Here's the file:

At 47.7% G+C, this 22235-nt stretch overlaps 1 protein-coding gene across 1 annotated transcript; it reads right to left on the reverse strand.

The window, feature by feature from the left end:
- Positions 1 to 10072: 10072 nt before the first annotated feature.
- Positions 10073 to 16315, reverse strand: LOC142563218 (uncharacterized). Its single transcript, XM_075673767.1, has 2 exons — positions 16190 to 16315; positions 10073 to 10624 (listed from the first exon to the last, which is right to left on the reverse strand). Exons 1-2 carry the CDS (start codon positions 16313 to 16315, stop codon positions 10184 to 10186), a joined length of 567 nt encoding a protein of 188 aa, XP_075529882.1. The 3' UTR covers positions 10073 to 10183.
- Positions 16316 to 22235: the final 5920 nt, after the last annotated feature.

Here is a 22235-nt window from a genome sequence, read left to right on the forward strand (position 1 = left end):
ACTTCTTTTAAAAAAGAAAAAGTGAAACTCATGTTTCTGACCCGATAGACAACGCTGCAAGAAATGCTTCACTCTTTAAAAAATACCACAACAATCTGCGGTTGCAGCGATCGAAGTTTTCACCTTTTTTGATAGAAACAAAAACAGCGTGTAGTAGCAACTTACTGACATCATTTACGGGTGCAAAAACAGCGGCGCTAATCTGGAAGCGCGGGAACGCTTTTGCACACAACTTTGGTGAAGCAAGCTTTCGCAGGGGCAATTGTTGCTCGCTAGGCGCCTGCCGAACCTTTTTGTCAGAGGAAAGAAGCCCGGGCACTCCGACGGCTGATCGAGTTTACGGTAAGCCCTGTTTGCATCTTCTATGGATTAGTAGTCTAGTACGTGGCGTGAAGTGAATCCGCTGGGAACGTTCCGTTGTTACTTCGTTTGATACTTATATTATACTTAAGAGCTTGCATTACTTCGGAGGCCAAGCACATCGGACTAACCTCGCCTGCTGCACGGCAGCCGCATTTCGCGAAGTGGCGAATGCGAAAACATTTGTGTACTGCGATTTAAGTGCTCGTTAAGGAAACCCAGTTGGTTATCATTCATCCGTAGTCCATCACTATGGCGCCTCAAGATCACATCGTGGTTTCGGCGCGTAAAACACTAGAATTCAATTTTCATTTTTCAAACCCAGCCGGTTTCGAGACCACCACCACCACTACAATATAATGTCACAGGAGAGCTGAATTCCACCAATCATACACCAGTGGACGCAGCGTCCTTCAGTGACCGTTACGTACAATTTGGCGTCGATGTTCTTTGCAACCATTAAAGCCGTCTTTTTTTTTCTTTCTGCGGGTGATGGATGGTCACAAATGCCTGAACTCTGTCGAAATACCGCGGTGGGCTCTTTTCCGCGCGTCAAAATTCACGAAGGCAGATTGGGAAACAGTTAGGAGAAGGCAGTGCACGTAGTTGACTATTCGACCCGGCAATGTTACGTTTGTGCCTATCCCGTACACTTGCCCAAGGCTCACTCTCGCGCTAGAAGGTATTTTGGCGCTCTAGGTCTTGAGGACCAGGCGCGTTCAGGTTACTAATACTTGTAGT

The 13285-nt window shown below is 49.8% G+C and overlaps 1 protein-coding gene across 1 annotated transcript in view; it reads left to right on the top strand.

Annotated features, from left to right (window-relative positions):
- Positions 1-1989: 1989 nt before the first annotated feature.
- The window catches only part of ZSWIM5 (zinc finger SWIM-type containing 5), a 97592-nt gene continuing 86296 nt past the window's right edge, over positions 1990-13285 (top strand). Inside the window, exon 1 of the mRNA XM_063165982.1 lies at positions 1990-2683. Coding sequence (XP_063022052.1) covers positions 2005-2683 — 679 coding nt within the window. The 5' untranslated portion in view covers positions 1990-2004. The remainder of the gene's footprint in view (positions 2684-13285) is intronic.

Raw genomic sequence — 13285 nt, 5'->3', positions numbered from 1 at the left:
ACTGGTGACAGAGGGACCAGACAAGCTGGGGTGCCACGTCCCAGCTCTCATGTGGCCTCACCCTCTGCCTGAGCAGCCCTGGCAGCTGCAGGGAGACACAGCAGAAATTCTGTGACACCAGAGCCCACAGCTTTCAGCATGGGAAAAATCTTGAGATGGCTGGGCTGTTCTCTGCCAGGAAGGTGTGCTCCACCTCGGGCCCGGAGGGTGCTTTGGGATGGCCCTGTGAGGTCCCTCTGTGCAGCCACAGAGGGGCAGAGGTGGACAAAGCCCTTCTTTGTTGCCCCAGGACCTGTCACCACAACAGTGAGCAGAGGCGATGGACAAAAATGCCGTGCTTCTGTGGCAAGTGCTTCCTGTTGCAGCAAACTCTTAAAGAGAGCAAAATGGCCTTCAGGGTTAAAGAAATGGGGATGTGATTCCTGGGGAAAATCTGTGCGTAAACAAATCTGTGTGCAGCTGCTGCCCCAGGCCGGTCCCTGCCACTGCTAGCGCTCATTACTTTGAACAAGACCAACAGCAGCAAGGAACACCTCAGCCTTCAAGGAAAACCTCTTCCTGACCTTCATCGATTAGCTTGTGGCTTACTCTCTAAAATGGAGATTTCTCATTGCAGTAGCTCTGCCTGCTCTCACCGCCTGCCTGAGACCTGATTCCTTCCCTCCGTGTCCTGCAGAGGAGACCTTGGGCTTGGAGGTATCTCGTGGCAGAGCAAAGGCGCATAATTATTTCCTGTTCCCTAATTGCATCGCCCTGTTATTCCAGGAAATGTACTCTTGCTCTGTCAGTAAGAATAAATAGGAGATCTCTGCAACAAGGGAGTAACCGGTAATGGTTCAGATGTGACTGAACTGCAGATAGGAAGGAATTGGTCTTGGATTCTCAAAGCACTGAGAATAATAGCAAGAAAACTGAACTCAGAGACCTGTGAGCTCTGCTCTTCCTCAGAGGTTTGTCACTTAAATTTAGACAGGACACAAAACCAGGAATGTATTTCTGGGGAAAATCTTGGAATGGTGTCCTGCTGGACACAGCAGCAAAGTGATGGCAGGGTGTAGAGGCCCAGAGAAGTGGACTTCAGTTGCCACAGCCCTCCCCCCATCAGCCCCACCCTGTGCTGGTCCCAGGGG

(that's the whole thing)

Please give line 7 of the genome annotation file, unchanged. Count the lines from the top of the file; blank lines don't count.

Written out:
ACTTCTTTTAAAAAAGAAAAAGTGAAACTCATGTTTCTGACCCGATAGACAACGCTGCAAGAAATGCTTCACTCTTTAAAAAATACCACAACAATCTGCGGTTGCAGCGATCGAAGTTTTCACCTTTTTTGATAGAAACAAAAACAGCGTGTAGTAGCAACTTACTGACATCATTTACGGGTGCAAAAACAGCGGCGCTAATCTGGAAGCGCGGGAACGCTTTTGCACACAACTTTGGTGAAGCAAGCTTTCGCAGGGGCAATTGTTGCTCGCTAGGCGCCTGCCGAACCTTTTTGTCAGAGGAAAGAAGCCCGGGCACTCCGACGGCTGATCGAGTTTACGGTAAGCCCTGTTTGCATCTTCTATGGATTAGTAGTCTAGTACGTGGCGTGAAGTGAATCCGCTGGGAACGTTCCGTTGTTACTTCGTTTGATACTTATATTATACTTAAGAGCTTGCATTACTTCGGAGGCCAAGCACATCGGACTAACCTCGCCTGCTGCACGGCAGCCGCATTTCGCGAAGTGGCGAATGCGAAAACATTTGTGTACTGCGATTTAAGTGCTCGTTAAGGAAACCCAGTTGGTTATCATTCATCCGTAGTCCATCACTATGGCGCCTCAAGATCACATCGTGGTTTCGGCGCGTAAAACACTAGAATTCAATTTTCATTTTTCAAACCCAGCCGGTTTCGAGACCACCACCACCACTACAATATAATGTCACAGGAGAGCTGAATTCCACCAATCATACACCAGTGGACGCAGCGTCCTTCAGTGACCGTTACGTACAATTTGGCGTCGATGTTCTTTGCAACCATTAAAGCCGTCTTTTTTTTTCTTTCTGCGGGTGATGGATGGTCACAAATGCCTGAACTCTGTCGAAATACCGCGGTGGGCTCTTTTCCGCGCGTCAAAATTCACGAAGGCAGATTGGGAAACAGTTAGGAGAAGGCAGTGCACGTAGTTGACTATTCGACCCGGCAATGTTACGTTTGTGCCTATCCCGTACACTTGCCCAAGGCTCACTCTCGCGCTAGAAGGTATTTTGGCGCTCTAGGTCTTGAGGACCAGGCGCGTTCAGGTTACTAATACTTGTAGT